|Review: Hammers Of Misfortune - Fields/Church of Broken Glass|
|Fields/Church of Broken Glass|
Label: Cruz Del Sur
Year released: 2008
Review online: April 19, 2009
Reviewed by: Hermer Arroyo
for:Fields/Church of Broken Glass
Rated 3.59/5 (71.76%) (17 Votes)
Two years after Hammers of Misfortune released the very good The Locust Years they put out this double album titled Fields/Church of Broken Glass. Since that album, this band has experienced a lot of changes, the main one being the replacement of their singer Mike Scalzi. Patrick Goodwin takes the helm at the vocals and guitars, and while he doesn't possess the deep tone Scalzi had, his voice fits the band like a glove.
Still, the main force of this band is John Cobbett and with this album he once again has created a masterpiece. This album doesn't vary from the formula employed in the past, but describing that formula is a royal pain. Hammers of Misfortune are one of those bands that you have to hear in order to understand their sound. Weird and very cool would be the best description I can come up with. Anyway this double CD starts with Fields and it contains six songs which they all kill without exception. The second part, Church of Broken Glass follows the same style, but is not quite as good, mainly because "Butchertown" is a little too long and "Church of Broken Glass" is a little lackluster compared to the rest.
Quality musicianship is what we expect from this band; starting with the Fields trilogy Goodwin takes no time in making his presence felt. Then we are treated to wonderful, haunting female vocals by Jesse Quattro, combined with additional vocals from Sigrid Sheie which give a lot of variety in this department. But that doesn't end here as the riffage by Cobbett and Goodwin is outstanding, pulling out weird shit every time they can, "The Gulls" being a prime example of that. Chewy Marzolo's drumming is very good and he proves that doesn't have to play unbelievably fast to showcase his talent. The keyboards by Sigrid Sheie don't overshadow the songs; he plays them just loud enough to give them the proper atmosphere, something that I love about this record.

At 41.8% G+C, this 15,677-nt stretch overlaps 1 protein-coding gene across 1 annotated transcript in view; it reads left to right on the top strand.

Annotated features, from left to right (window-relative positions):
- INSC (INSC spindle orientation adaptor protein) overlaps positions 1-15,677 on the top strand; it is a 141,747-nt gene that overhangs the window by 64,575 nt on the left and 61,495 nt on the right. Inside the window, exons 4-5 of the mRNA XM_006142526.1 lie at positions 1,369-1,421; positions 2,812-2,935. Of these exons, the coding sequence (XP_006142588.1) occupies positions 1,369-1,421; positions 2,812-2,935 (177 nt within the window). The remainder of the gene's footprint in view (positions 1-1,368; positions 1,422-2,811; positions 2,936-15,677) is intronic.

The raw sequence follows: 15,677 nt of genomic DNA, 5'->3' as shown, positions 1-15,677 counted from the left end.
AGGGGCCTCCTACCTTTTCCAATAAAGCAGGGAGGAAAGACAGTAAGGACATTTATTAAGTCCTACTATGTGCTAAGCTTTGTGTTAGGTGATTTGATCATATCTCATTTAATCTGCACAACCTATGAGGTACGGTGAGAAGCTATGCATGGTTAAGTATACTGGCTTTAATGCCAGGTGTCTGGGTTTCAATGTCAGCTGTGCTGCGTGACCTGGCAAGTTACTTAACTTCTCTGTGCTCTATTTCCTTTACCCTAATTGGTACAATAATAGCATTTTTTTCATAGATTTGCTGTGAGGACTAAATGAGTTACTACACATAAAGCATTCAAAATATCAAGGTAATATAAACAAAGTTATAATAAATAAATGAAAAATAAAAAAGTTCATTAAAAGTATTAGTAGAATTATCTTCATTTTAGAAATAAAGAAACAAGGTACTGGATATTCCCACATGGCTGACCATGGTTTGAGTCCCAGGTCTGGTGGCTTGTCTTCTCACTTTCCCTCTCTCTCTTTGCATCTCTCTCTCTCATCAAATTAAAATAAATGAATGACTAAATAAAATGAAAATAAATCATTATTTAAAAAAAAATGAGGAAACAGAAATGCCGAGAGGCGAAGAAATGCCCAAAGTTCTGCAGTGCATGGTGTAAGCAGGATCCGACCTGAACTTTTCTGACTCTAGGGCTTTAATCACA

Although the album is a tad too long, Hammers of Misfortune have created a wonderful piece of metal. Having their distinctive sound, this double album takes time to fully appreciate, so is a difficult band to digest. But with its superb variety and originality it gets better with each listen. In the end, there is something that you'll remember after listening to this record, and for that reason Fields/Church of Broken Glass is almost a perfect album.
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